by Anonymousreply 11203/26/2019

R107 you are right

by Anonymousreply 11303/26/2019

Ben Whishaw

Mark Rylance

F. Murray Abraham

by Anonymousreply 11403/26/2019

Kerry Fox

by Anonymousreply 11503/26/2019

Cillian Murphy

by Anonymousreply 11603/26/2019

Sir John Hurt Peter Capaldi

by Anonymousreply 11703/26/2019

Christian Bale.

by Anonymousreply 11803/26/2019

118 entries and no mention of the best-- on stage and screen--Ingrid Bergman

by Anonymousreply 11903/26/2019

+1 with r114 on Mark Rylance.

I'm not going to articulate this clearly because I find it hard to describe my reaction to his Thomas Cromwell in "Wolf Hall" but, I'll try.

Laugh if you will, but he made me feel like I was along side him seeing and hearing what he was seeing and hearing in the court of Henry VIII; it's almost as though I wasn't a mere observer through the TV, but part of the court, too.

Of course, the story actually isn't told by Thomas Cromwell, it's told by the courtiers and he's reacting to them not with his voice, but , as with his eyes and ears. As soon as I caught on to that I was mesmerized.

by Anonymousreply 12003/26/2019

Cicely Tyson.

by Anonymousreply 12103/26/2019

"but, as the spy he was, with his eyes and ears."

by Anonymousreply 12203/26/2019

Jeremy Irons Jack Cassidy

by Anonymousreply 12303/26/2019

Jeff Bridges (minus the pay check crap)

by Anonymousreply 12403/26/2019

Today, most people would interpret “great actor” as “believable as a real person” in a role. Another kind of great acting isn’t believable, but is transporting. Bette Davis was great in that respect (as opposed to Joan Crawford, whom many compare with Davis because both were melodramatic, but Crawford rarely hit emotional chords for audiences).

You’ll probably tear me apart for some of these, but to me these are all truly great performers of our time:

—Cate Blanchett

—Nicole Kidman

—Kate Winslet

—Judi Dench

—Glenn Close (The Wife blew me away, and I just saw the 1990 Hamlet this weekend not realizing she played Gertrude in it—she is fucking incredible and so woefully underrated.)

—GOOP (I’m sorry!!! But she was too good in too many roles, from Emma to Proof to The Talented Mr. Ripley to discount her just because she is a con artist with a repulsive personality.)

—Claire Danes (Not an icon, but she doesn’t get the credit she deserves for her acting ability.)

by Anonymousreply 12503/26/2019

Bette Midler - who else can bring the bawdy and the tears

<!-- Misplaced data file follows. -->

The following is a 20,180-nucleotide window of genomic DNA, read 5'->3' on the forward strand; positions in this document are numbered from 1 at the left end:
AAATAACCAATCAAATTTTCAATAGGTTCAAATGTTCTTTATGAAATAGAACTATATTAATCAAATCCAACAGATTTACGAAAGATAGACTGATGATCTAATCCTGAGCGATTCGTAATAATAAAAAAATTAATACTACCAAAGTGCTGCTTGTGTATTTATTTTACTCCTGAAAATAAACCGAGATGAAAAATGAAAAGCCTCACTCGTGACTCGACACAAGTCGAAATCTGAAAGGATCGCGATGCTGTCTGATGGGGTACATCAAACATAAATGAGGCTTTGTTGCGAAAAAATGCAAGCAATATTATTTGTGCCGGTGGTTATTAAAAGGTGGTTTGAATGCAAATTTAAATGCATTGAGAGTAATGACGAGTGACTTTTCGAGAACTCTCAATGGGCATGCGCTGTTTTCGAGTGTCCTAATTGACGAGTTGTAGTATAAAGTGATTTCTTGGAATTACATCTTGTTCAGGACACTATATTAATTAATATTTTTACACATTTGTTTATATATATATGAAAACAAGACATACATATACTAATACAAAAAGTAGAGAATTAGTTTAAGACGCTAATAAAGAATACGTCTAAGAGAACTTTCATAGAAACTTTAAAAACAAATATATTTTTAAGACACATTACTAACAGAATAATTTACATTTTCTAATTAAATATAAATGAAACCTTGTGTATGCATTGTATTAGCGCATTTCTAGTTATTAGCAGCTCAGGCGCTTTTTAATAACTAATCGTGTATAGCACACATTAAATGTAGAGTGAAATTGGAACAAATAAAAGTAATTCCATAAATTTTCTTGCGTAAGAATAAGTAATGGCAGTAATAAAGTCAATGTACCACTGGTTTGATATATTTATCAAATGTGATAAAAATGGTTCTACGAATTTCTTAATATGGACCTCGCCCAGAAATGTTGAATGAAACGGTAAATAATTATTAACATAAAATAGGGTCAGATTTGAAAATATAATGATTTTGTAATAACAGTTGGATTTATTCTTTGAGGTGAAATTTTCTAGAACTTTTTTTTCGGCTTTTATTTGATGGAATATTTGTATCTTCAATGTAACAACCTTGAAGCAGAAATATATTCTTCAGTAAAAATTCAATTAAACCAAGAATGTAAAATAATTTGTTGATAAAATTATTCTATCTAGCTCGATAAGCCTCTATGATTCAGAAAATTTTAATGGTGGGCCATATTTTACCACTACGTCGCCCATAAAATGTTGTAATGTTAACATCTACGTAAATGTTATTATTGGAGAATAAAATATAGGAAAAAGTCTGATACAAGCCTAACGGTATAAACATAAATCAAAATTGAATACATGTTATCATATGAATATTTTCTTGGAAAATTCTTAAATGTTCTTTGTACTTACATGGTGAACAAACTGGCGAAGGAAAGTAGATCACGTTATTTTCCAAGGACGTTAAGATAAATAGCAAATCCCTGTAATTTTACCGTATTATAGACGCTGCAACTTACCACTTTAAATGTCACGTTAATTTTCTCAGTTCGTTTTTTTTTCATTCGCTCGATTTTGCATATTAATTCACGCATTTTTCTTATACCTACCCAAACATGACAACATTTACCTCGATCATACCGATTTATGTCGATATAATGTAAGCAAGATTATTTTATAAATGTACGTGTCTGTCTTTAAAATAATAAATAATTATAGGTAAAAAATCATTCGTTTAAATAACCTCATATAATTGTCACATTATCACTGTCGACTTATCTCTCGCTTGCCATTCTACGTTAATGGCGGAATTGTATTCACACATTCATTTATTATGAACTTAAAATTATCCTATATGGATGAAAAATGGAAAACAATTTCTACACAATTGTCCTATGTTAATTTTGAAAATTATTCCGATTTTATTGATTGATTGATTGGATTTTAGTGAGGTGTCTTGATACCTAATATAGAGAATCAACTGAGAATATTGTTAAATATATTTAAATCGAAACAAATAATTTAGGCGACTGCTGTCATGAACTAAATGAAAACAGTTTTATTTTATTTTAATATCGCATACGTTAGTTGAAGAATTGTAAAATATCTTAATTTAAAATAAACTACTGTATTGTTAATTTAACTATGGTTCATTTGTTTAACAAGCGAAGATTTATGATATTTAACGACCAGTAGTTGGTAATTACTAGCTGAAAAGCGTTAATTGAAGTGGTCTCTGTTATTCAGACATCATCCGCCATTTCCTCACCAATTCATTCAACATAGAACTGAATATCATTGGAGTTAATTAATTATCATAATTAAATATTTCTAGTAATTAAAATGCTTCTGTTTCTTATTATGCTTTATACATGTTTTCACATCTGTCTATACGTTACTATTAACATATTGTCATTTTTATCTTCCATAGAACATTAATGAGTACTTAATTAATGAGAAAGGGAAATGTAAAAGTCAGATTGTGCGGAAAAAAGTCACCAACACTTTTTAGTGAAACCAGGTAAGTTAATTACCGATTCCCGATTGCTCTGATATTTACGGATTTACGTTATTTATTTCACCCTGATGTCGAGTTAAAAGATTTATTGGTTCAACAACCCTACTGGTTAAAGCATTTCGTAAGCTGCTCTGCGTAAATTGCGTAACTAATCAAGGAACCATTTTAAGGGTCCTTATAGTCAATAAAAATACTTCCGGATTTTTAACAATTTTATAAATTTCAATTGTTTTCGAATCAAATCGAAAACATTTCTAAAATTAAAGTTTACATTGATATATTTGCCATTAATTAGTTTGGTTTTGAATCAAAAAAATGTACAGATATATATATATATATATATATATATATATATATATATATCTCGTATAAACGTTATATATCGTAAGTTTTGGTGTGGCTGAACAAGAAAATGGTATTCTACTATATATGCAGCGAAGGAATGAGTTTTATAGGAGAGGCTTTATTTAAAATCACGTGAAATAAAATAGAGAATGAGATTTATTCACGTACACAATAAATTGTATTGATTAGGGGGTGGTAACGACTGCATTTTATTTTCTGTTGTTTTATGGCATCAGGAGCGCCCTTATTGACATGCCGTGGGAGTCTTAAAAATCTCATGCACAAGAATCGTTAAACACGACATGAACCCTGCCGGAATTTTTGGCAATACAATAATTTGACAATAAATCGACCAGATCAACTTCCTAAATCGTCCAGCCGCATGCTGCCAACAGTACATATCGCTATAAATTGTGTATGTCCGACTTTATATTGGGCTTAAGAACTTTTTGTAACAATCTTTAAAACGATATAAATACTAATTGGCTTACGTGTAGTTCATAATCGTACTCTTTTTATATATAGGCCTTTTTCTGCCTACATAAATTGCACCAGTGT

by Anonymousreply 12603/26/2019

Second Judy Davis and Christina Bale. The latter is so good I think his peers dont even know how he does it'.

by Anonymousreply 12703/26/2019

Thoughts on Leonardo DiCaprio? He is popularly celebrated as great, but he usually seems like a middling (at best) actor to me. I think it’s his manner of speaking—like Ryan Phillippe, I just can’t take it seriously. I liked Romeo + Juliet despite Leo’s speak-and-spell utterances of Shakespeare’s dialogue.

by Anonymousreply 12803/26/2019

Deborah Kerr

Spencer Tracy

Too bad ‘Edward My Son’ was so boring.

by Anonymousreply 12903/26/2019

Emmanuelle Riva

by Anonymousreply 13003/26/2019

Alan Bates was a tremendous as hell too.

by Anonymousreply 13103/26/2019

Nathalie Baye, Dirk Bogarde, Charlotte Rampling, Carmen Maura, Burt Lancaster, Jean Simmons, Therese Russell, Mia Farrow

by Anonymousreply 13203/26/2019

Julie Andrews was able to portray absolute joy in pictures such as SOM without wandering into treacly territory. Her intro scene in SOM conveys something ethereal. That is as hard to do that going to the other end of the spectrum and portraying Hannibal Lecter.

by Anonymousreply 13303/26/2019

Harvey Keitel

by Anonymousreply 13403/26/2019

R37 I saw Glenda in "King Lear" on Saturday. If there is evidence needed as to why we need great theater, this production is it. Between Glenda & Bryan Cranston in "Network", this has been a terrific year for plays, with Elaine May equally breathtaking in "The Waverly Gallery" and a terrific ensemble in "The Ferryman". Jeff Daniels is also supposed to be terrific in "To Kill a Mockingbird" which I see in May.